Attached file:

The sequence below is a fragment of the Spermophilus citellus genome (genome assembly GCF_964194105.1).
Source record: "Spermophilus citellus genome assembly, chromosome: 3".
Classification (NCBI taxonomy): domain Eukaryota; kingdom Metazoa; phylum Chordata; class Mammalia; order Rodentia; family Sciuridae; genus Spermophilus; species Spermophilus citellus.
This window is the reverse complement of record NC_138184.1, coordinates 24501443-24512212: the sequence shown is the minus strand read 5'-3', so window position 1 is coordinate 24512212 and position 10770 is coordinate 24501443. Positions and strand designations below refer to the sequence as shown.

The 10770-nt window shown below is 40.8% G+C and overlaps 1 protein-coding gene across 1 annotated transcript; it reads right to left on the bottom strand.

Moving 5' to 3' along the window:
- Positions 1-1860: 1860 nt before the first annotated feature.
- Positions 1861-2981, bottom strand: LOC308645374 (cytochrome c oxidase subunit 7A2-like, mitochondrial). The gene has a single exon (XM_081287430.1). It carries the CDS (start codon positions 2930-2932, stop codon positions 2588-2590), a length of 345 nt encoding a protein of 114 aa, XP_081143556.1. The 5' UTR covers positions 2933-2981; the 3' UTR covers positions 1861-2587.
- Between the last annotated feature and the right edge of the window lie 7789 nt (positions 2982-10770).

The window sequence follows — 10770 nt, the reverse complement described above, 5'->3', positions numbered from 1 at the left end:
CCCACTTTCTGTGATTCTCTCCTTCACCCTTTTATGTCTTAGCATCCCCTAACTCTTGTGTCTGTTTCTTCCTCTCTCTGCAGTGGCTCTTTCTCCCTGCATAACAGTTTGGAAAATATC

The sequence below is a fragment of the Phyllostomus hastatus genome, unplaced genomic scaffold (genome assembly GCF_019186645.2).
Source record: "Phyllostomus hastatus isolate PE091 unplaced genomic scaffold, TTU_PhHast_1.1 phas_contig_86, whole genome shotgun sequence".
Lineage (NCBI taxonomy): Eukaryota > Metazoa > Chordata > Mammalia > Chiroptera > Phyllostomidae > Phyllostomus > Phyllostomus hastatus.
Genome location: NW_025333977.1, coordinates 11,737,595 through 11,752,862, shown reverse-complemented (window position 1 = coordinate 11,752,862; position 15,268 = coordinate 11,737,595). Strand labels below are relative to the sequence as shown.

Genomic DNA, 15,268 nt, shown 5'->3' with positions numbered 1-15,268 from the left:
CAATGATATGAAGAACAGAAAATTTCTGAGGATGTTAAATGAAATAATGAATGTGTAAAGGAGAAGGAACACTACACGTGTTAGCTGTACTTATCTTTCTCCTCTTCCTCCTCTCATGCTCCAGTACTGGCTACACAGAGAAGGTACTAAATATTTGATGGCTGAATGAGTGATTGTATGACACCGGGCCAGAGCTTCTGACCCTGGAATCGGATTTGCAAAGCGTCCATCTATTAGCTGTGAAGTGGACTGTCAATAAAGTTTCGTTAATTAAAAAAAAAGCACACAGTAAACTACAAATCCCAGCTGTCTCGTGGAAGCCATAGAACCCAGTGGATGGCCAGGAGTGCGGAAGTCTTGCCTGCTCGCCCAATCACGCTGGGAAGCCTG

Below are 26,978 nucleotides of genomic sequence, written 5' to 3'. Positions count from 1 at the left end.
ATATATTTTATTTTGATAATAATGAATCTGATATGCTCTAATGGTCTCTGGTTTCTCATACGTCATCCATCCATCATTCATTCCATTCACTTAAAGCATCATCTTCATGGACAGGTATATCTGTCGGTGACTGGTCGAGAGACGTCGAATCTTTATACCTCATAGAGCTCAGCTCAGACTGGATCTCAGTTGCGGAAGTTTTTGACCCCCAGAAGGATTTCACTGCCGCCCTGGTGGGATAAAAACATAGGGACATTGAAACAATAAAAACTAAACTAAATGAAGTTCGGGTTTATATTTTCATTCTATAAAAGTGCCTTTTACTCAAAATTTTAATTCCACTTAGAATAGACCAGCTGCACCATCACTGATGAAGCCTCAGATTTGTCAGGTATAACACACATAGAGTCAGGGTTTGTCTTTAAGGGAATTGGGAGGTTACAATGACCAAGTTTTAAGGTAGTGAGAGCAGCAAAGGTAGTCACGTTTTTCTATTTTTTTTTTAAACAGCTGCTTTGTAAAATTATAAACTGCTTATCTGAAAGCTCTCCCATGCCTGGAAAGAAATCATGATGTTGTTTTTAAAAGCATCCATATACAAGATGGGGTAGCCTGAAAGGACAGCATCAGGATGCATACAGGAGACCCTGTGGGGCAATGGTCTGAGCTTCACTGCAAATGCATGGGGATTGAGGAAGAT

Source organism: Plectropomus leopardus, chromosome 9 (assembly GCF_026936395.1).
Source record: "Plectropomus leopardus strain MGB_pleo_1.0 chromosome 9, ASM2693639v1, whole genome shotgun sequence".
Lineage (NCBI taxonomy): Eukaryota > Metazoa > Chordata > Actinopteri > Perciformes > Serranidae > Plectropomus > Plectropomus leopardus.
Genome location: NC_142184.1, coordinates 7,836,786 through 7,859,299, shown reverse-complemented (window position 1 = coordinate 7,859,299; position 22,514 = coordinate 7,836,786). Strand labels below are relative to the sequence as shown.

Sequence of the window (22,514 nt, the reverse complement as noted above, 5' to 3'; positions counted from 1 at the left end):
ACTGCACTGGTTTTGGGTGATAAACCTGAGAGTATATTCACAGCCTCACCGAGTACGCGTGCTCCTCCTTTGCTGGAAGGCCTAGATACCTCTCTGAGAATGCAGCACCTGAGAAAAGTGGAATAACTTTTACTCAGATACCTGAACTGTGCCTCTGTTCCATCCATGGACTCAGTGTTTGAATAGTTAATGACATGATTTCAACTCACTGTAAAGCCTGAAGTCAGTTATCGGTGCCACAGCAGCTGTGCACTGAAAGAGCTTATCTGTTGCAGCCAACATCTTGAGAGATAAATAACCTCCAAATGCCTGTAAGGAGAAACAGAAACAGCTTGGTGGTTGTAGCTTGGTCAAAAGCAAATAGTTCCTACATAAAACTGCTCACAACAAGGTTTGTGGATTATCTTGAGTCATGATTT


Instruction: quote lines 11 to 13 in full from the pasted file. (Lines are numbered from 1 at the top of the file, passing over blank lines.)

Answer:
CCCACTTTCTGTGATTCTCTCCTTCACCCTTTTATGTCTTAGCATCCCCTAACTCTTGTGTCTGTTTCTTCCTCTCTCTGCAGTGGCTCTTTCTCCCTGCATAACAGTTTGGAAAATATC

The sequence below is a fragment of the Phyllostomus hastatus genome, unplaced genomic scaffold (genome assembly GCF_019186645.2).
Source record: "Phyllostomus hastatus isolate PE091 unplaced genomic scaffold, TTU_PhHast_1.1 phas_contig_86, whole genome shotgun sequence".